Today we’re going to talk about a “buydown loan,” the latest effort by the mortgage industry to provide much-needed payment relief to borrowers.
In recent months, mortgage rates effectively doubled, straining affordability and cooling the housing market.
These higher rates have also had a big impact on the mortgage industry, which is typically reliant on low rates to fuel its important mortgage refinance business.
Mortgage lenders understand the impact these higher rates have had on borrowers and prospective home buyers, so there’s a good chance you’ll see more of these offers pop up soon.
Let’s discuss how these buydown mortgages work, if they can save you money, and the general pros and cons.
What Is a Buydown Mortgage?
In short, a buydown mortgage is a home loan that features a reduced interest rate for a temporary period of time, whether it’s one, two, or three years.
The interest rate may be 2% lower in year one, 1% lower in year two, and then the standard note rate thereafter.
An upfront cost covers these lower monthly payments, with the required funds set aside in a buydown account.
Each month during the temporary buydown period, the borrower makes a reduced monthly payment, with the an additional amount released from the buydown account to cover the difference.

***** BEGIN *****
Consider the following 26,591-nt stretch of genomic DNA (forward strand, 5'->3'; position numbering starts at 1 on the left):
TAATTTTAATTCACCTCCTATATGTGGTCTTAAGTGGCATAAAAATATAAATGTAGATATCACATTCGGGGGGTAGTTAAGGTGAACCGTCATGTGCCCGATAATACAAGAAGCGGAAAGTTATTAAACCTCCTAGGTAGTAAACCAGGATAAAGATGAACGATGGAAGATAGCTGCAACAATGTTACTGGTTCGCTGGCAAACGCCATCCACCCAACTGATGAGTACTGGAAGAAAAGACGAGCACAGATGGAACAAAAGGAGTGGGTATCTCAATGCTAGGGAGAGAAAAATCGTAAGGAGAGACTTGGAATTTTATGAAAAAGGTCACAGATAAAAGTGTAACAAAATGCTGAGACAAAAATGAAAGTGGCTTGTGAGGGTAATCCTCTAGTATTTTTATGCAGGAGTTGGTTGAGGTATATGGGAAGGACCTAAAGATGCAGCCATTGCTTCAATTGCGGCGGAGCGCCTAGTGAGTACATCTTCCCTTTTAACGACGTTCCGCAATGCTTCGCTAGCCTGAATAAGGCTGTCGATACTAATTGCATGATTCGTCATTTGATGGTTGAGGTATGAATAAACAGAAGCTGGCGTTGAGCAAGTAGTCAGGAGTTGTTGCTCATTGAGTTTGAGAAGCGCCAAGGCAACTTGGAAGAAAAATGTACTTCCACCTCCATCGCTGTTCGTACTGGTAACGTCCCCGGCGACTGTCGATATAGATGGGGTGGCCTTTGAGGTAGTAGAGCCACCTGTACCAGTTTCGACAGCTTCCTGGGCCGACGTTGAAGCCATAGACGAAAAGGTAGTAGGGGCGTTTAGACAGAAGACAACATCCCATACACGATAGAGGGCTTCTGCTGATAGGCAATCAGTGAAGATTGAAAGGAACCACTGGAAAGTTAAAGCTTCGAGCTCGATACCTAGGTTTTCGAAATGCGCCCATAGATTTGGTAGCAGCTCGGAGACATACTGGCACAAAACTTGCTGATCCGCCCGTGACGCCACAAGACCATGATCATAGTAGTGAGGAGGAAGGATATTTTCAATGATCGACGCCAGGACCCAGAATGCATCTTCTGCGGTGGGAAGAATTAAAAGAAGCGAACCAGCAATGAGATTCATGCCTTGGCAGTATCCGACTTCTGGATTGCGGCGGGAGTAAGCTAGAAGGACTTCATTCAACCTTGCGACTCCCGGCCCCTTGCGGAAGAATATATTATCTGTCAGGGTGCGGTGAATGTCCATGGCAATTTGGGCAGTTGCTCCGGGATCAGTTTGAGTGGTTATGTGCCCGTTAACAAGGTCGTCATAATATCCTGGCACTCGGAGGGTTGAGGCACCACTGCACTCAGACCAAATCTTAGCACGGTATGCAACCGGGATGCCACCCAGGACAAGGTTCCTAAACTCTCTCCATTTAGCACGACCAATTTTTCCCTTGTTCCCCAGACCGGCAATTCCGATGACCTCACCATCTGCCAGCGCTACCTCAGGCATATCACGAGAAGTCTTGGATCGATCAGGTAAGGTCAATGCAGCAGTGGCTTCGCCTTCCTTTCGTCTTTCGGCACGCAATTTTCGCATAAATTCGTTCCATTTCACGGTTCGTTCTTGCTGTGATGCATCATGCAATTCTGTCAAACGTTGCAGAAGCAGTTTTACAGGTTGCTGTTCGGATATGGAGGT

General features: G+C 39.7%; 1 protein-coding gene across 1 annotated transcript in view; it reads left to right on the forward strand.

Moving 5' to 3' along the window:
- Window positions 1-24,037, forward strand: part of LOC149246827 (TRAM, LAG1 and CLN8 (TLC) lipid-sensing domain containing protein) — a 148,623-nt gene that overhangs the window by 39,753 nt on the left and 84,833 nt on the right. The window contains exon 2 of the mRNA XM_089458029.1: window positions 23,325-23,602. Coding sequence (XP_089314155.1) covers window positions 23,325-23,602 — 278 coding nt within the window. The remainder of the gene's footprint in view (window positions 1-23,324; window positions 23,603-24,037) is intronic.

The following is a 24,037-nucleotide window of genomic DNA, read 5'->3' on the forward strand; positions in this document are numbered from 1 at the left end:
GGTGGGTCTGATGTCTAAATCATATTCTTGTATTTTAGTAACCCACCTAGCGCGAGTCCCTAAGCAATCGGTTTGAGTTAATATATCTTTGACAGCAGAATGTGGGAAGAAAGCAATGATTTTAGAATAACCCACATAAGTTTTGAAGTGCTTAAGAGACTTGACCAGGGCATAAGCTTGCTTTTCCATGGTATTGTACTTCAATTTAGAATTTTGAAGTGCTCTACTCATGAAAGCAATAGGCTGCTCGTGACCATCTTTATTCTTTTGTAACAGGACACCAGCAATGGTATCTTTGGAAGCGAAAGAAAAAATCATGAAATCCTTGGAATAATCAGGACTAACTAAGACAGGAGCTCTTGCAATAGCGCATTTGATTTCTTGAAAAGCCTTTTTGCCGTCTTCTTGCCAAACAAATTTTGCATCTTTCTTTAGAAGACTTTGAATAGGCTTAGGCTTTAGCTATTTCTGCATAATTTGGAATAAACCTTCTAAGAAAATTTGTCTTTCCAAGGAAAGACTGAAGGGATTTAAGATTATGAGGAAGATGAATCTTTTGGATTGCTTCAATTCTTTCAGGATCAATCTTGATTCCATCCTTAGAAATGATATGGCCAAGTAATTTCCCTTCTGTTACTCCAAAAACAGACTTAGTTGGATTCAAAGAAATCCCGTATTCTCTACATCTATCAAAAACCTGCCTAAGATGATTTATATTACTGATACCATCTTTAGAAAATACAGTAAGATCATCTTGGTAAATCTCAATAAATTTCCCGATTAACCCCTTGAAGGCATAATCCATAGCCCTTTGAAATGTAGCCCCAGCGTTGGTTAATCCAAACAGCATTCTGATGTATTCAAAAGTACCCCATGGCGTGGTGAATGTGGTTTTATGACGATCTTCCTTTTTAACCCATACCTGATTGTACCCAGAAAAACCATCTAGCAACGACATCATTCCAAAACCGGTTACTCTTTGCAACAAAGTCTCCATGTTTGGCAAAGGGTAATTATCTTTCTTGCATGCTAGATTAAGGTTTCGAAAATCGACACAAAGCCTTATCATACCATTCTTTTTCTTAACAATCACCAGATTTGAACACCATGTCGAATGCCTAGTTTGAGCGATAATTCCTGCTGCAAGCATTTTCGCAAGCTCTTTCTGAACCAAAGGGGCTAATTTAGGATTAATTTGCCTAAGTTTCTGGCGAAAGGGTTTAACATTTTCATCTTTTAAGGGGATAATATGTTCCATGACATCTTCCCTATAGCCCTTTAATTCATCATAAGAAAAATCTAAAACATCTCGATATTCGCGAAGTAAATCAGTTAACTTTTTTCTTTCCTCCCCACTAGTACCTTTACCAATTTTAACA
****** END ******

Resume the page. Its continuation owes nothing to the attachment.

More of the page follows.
This makes monthly payments more affordable during the beginning of the loan term.
Typically, borrowers opt for these buydowns because they expect their income to increase in the near future. Or the buydown is offered by a home builder or home seller to sweeten the deal.
To that end, these buydowns are often paid by a home seller or builder, or perhaps a mortgage lender.
It may also be possible to apply seller concessions toward a temporary mortgage buydown.
Recently, United Wholesale Mortgage (UWM) and CrossCountry Mortgage have introduced temporary buydown programs to offset high mortgage rates.
Types of Buydown Mortgages
|$400,000 loan amount with 2-1 buydown||Interest Rate||Monthly Payment||Monthly Savings||Annual Savings|
There are several buydown loan options out there, with the “2-1 buydown” perhaps the most common.
As the name suggests, it lowers your interest rate by a full 2% the first year, and 1%…